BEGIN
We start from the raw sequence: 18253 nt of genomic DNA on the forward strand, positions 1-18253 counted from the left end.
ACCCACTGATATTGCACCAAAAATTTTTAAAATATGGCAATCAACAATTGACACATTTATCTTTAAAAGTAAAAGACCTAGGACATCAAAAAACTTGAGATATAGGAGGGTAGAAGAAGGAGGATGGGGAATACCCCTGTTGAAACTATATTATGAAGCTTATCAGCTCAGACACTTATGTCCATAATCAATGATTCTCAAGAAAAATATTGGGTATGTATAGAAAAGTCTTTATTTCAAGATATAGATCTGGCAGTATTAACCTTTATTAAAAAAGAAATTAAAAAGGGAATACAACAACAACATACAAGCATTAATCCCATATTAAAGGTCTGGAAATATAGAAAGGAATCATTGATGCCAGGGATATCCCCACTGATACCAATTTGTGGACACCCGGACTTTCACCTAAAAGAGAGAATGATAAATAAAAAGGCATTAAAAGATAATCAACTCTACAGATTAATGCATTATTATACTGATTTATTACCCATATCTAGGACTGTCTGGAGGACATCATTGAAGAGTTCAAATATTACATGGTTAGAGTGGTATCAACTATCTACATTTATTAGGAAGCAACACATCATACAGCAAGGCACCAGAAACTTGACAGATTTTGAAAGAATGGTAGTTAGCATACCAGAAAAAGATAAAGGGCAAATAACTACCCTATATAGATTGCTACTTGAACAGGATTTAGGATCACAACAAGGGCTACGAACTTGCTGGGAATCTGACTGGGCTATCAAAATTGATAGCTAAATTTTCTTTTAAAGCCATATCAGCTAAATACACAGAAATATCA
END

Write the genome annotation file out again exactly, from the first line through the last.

We start from the raw sequence: 18253 nt of genomic DNA on the forward strand, positions 1-18253 counted from the left end.
ACCCACTGATATTGCACCAAAAATTTTTAAAATATGGCAATCAACAATTGACACATTTATCTTTAAAAGTAAAAGACCTAGGACATCAAAAAACTTGAGATATAGGAGGGTAGAAGAAGGAGGATGGGGAATACCCCTGTTGAAACTATATTATGAAGCTTATCAGCTCAGACACTTATGTCCATAATCAATGATTCTCAAGAAAAATATTGGGTATGTATAGAAAAGTCTTTATTTCAAGATATAGATCTGGCAGTATTAACCTTTATTAAAAAAGAAATTAAAAAGGGAATACAACAACAACATACAAGCATTAATCCCATATTAAAGGTCTGGAAATATAGAAAGGAATCATTGATGCCAGGGATATCCCCACTGATACCAATTTGTGGACACCCGGACTTTCACCTAAAAGAGAGAATGATAAATAAAAAGGCATTAAAAGATAATCAACTCTACAGATTAATGCATTATTATACTGATTTATTACCCATATCTAGGACTGTCTGGAGGACATCATTGAAGAGTTCAAATATTACATGGTTAGAGTGGTATCAACTATCTACATTTATTAGGAAGCAACACATCATACAGCAAGGCACCAGAAACTTGACAGATTTTGAAAGAATGGTAGTTAGCATACCAGAAAAAGATAAAGGGCAAATAACTACCCTATATAGATTGCTACTTGAACAGGATTTAGGATCACAACAAGGGCTACGAACTTGCTGGGAATCTGACTGGGCTATCAAAATTGATAGCTAAATTTTCTTTTAAAGCCATATCAGCTAAATACACAGAAATATCA